At issue in the cultural appropriation debate is whether any group of people can “own” a set of tropes, ideas or images. Critics of the cultural appropriation concept argue that art cannot be hemmed in by cultural sensitivities and ownership claims. To this group, borrowing is a form of tribute and recognition, as, for example, when white jazz musicians play the music of Louis Armstrong.
Not to mention, cultures themselves have borrowed from other cultures:

However, Amanda PL argues, his bright paintings, with their semi-abstracted shapes, borrowed from the European stained-glass tradition. In other words, all art is predicated on “appropriation,” which may just be a more loaded word for “influence.”
Any thoughts?
 

Babba

Former Staff
Jul 2007
74,944
65,081
So. Md.
#3
Yeah, I'm not comfortable with the idea of stifling the cultural exchange of ideas, which is what I think this would do.
 
Likes: 3 people

StanStill

Former Staff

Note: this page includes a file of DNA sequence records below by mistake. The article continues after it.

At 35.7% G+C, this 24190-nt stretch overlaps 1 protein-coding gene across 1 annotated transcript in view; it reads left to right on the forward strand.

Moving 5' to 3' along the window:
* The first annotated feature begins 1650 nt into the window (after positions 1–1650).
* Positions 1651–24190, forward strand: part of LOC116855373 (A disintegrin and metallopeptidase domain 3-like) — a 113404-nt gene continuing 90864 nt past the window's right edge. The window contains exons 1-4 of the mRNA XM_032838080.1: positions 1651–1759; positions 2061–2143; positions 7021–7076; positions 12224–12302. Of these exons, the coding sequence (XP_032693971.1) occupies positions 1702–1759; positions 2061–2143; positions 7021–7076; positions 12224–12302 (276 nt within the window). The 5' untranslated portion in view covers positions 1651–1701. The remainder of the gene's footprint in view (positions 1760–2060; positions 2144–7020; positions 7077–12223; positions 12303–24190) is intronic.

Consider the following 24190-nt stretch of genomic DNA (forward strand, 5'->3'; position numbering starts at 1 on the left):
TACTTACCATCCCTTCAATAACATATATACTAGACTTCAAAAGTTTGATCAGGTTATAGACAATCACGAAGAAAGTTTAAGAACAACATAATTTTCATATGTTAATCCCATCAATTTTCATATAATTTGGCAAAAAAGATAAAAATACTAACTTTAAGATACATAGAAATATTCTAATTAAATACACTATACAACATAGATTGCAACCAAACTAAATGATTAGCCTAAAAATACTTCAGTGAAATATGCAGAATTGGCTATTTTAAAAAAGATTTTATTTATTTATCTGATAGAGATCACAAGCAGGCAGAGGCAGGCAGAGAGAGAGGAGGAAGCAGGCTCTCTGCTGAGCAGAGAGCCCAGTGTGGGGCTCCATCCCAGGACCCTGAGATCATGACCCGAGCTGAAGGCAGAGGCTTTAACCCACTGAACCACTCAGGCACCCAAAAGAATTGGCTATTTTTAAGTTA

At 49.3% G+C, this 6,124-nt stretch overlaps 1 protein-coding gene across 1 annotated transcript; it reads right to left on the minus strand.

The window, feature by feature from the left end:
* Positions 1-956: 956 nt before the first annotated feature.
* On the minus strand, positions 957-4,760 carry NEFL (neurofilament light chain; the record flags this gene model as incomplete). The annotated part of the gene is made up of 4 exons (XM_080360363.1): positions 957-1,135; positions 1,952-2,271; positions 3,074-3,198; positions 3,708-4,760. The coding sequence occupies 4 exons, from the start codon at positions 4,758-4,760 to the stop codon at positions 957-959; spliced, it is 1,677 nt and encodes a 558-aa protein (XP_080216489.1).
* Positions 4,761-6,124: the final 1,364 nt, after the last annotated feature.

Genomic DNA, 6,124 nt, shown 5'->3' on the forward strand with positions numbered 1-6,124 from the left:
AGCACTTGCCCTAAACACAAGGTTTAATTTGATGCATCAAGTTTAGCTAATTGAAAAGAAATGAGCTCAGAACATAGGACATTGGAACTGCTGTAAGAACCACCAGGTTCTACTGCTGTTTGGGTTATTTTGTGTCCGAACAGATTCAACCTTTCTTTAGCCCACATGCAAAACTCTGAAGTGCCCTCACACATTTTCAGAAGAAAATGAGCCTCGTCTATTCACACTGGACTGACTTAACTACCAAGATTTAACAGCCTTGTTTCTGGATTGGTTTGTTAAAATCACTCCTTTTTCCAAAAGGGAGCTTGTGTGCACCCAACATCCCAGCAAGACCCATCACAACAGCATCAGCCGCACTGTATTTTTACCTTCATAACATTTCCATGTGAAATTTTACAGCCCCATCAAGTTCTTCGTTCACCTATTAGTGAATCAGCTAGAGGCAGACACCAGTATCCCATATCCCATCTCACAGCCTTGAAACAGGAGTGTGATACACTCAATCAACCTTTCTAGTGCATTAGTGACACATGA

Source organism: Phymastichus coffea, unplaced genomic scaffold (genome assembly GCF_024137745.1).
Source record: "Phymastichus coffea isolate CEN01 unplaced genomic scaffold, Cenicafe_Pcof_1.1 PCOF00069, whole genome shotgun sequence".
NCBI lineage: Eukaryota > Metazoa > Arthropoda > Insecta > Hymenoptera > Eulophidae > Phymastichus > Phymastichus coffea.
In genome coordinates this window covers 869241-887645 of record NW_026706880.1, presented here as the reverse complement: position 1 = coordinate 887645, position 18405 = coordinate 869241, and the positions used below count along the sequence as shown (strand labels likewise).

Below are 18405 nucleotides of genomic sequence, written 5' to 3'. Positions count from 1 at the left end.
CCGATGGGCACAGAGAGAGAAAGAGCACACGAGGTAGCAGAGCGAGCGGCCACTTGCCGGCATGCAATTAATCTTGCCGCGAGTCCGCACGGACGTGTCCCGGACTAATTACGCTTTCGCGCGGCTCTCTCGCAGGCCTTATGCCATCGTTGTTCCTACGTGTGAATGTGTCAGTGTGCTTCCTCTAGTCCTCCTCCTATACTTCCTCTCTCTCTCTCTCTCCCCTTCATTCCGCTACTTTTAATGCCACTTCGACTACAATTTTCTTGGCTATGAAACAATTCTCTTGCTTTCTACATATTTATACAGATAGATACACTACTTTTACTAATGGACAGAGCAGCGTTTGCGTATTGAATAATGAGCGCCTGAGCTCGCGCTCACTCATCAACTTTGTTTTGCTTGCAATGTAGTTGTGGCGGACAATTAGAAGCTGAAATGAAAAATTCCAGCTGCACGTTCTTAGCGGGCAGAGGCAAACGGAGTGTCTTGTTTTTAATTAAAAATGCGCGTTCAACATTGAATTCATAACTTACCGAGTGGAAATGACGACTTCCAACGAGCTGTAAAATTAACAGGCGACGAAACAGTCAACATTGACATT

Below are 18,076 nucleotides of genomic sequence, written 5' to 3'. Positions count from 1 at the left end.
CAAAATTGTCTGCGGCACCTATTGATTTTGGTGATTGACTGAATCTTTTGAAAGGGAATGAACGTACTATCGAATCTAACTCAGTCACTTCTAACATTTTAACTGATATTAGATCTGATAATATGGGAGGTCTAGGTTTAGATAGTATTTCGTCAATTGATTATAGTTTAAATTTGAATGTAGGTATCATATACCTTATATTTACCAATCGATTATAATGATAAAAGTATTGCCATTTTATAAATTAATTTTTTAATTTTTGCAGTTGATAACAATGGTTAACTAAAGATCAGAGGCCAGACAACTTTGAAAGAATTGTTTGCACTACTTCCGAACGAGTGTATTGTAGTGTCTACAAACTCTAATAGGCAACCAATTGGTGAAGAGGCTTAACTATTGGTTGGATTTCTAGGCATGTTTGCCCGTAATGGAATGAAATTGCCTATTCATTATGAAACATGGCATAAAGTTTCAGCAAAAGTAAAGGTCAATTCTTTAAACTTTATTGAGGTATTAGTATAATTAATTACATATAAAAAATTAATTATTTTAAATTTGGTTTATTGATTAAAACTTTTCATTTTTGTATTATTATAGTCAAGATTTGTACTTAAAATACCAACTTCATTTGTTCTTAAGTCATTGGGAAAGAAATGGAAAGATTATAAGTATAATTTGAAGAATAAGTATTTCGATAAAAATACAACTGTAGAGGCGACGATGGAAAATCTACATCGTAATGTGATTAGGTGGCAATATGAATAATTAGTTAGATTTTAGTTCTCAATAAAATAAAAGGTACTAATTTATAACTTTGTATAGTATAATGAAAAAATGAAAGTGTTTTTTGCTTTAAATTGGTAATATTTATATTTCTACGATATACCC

Dec 2013
12,705
14,173
Work
#4
Mark your calendar, Libertine, because we agree.

Picasso quite openly admitted that the he was most influenced by the exhibition of (stolen) African artifacts in the museum in Paris. For him, it completely opened a new direction that his art could take.



 
Likes: 6 people
Jun 2014
60,492
34,756
Cleveland, Ohio
#6
An interesting issue, and something I think is a slippery slope because all culture has been appropriated from the beginning of time to where you can't pinpoint it's origins with any certainty.







White Painter Loses Art Show Over Cultural Appropriation Debate

My problems with this thinking are mostly that to begin with, there's no way to tell what someone is or isn't influenced by, and I also think that unless you force everyone to get DNA tests to prove they're a member of a "culture" you can't say who can and can't adopt a style of painting or music or whatever.



Not to mention, cultures themselves have borrowed from other cultures:



Any thoughts?
This gets no traction with me.
 
Jul 2015
32,635
23,837
Florida
#7
An interesting issue, and something I think is a slippery slope because all culture has been appropriated from the beginning of time to where you can't pinpoint it's origins with any certainty.







White Painter Loses Art Show Over Cultural Appropriation Debate